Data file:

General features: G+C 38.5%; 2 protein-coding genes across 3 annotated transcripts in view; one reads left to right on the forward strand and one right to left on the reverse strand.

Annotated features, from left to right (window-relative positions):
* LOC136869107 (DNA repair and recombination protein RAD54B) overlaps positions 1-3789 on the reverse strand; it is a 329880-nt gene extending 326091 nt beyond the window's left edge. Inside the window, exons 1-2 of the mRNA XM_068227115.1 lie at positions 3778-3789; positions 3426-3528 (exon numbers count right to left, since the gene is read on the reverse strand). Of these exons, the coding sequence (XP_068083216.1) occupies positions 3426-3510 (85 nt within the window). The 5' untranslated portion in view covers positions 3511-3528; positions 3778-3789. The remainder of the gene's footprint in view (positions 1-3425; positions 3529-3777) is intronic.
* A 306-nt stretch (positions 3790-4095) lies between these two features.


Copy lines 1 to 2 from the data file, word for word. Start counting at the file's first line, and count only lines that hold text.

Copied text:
General features: G+C 38.5%; 2 protein-coding genes across 3 annotated transcripts in view; one reads left to right on the forward strand and one right to left on the reverse strand.

Annotated features, from left to right (window-relative positions):